One of the paradoxes of gonorrhea control is that whereas treatment of gonorrhea in core groups is essential for infection control, this strategy may result in the generation of antibiotic resistance.6,19,20 Indeed, a modeling study that investigated different gonorrhea screening strategies found that the strategy that focused on the core group was the one which maximized the probability of the generation and dissemination of antibiotic resistant gonorrhea.21 A basic principle of preventing the emergence of antibiotic resistance is antibiotic stewardship, a key component of which is restricting the use of antibiotics to cases where benefits clearly outweigh risks.44s,45s It is possible that treating asymptomatic gonorrhea and chlamydia may have other benefits, such as preventing the acquisition and lowering the transmission of HIV and a reduction in symptomatic disease. Although a large number of cohort studies have found previous STIs—particularly rectal gonorrhea or chlamydia infection—to be risk factors for HIV infection,46s–48s an article that summarized the efficacy of STI treatment on reducing HIV incidence in predominantly heterosexual populations found evidence for this effect in only 1 of 8 randomized controls trials.49s No RCTs we are aware of have tested this effect in MSM populations. According to the World Health Organization, 2 of the criteria for introducing screening programs are that there should be scientific evidence of screening effectiveness and that the overall benefits of screening should outweigh the harms.50s The only benefit our study evaluated was a reduction in prevalence, which we were unable to confirm. Although we note a number of limitations to our review, it also needs to be borne in mind that the rates of screening for chlamydia/gonorrhea outside of trial settings are generally far lower than those reported in the studies we reviewed. The European MSM Internet Survey (EMIS), for example, surveyed over 180 000 men in 38 European countries and asked the respondents if they had a genital and/or anal swab as part of STI screening in the past 12 months.51s The median (interquartile range) country-level screening rates for these 38 countries was 15.9% (12.1–22.4%) for anal screening and 55.2% (45.6–70.2%) for genital screening. These represent upper limit estimates of coverage because they exclude pharyngeal and combined 3-site screening. Even so they suggest that the prevalence of screening in MSM population settings is far lower than those in the studies we included. Furthermore, our review did not consider other possible adverse effects of screening programs, such as interrupting the development of immunity to gonorrhea and chlamydia,52s,53s and the false sense of security that screening may produce 54s.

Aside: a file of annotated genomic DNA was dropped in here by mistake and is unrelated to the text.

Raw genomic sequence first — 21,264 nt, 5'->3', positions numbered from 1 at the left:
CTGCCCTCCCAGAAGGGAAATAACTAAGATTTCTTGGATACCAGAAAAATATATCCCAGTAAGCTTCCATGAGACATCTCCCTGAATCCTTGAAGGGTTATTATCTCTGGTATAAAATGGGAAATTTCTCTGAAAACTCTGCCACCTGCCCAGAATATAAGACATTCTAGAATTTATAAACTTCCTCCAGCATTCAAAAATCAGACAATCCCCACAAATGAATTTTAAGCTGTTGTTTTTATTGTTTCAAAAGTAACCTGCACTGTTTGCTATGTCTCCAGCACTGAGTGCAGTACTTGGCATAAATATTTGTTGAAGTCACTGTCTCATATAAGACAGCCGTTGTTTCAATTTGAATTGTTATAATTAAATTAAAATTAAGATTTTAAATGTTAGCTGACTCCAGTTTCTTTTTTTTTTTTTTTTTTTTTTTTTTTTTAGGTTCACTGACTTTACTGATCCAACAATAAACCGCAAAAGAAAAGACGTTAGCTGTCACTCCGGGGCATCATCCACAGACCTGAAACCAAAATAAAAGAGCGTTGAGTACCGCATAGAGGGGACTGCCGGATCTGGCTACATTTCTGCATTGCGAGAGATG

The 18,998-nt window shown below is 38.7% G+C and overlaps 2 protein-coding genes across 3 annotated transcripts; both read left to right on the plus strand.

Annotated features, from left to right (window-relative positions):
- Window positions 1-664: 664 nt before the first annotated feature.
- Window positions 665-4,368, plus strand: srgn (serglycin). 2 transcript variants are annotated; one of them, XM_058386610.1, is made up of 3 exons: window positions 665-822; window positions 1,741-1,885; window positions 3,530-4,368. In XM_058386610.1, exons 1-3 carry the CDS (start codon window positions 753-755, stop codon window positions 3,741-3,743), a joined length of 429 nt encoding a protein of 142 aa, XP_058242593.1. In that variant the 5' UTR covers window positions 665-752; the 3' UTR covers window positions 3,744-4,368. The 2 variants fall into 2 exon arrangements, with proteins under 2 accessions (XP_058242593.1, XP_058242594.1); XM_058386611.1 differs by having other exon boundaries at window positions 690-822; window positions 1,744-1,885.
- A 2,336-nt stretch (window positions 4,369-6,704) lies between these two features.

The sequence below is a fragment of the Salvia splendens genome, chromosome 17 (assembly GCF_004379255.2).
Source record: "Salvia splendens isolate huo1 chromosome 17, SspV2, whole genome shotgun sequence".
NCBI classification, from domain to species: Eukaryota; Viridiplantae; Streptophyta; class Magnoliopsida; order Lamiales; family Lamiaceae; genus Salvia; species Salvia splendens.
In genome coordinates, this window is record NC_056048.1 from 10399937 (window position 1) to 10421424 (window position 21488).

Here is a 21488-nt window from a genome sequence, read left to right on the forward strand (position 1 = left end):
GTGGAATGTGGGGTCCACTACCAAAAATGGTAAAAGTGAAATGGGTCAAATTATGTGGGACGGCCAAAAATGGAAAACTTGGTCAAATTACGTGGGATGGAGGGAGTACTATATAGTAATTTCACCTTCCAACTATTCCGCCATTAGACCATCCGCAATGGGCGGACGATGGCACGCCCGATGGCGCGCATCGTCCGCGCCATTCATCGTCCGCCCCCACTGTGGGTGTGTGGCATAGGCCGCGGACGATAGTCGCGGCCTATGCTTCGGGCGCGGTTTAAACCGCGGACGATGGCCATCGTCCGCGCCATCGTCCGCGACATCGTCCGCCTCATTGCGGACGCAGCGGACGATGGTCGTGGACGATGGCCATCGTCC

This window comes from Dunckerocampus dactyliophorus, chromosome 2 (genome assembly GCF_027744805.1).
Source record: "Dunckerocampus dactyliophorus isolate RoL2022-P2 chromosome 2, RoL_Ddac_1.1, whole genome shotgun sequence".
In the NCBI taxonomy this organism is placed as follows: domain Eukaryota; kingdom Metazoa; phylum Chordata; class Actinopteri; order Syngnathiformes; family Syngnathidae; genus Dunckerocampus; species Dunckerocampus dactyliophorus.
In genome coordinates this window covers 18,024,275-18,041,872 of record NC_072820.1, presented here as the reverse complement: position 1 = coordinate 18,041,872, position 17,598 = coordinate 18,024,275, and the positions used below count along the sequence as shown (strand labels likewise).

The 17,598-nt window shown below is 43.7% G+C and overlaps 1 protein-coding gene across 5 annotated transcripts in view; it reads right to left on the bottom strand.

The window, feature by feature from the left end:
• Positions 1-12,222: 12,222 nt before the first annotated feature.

In our review, no evidence was found to support a dose effect; frequent screening does not seem to reduce prevalence more effectively than annual screening. However, among the selected studies, the frequency of screening overlaps almost completely with the type of the study, with open cohort having annual screening and closed population studies more frequent screening. Even 3 monthly screening in closed cohorts was not associated with a reduction in prevalence. This raises the possibility that the connectivity of sexual networks in these studies is so high that screening makes little difference to prevalence. Modeling studies may be useful to ascertain thresholds for screening efficacy on prevalence according to network characteristics.45s,46s,55s A finding from a modeling study by Althaus et al., for example, demonstrated a coverage of 30% or more of the target population each year is needed to significantly reduce chlamydia prevalence.45s,46s In their modeling study, Jenness et al., found that screening 40% of MSM for gonorrhea/chlamydia in a PrEP program would avert 42%/40% of these infections over the next decade 55s. They do not however consider transmission between the oropharynx and other sites in their model. An arguably more realistic transmission model that included transmissions between the urethra, rectum, and oropharynx found that current screening intensity was having little impact on the prevalence of gonorrhea in MSM in Belgium.56s
In conclusion, if there is inadequate evidence of a benefit of screening for gonorrhea and chlamydia in MSM, then the best way to generate this evidence would be to conduct cluster RCTs in high- and low-risk MSM groups. Outcomes of interest should ideally include effect on the prevalence of gonorrhea/chlamydia and HIV, the resistome, and behavior.
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For further references, please see “Supplemental References,” https://links.lww.com/OLQ/A257.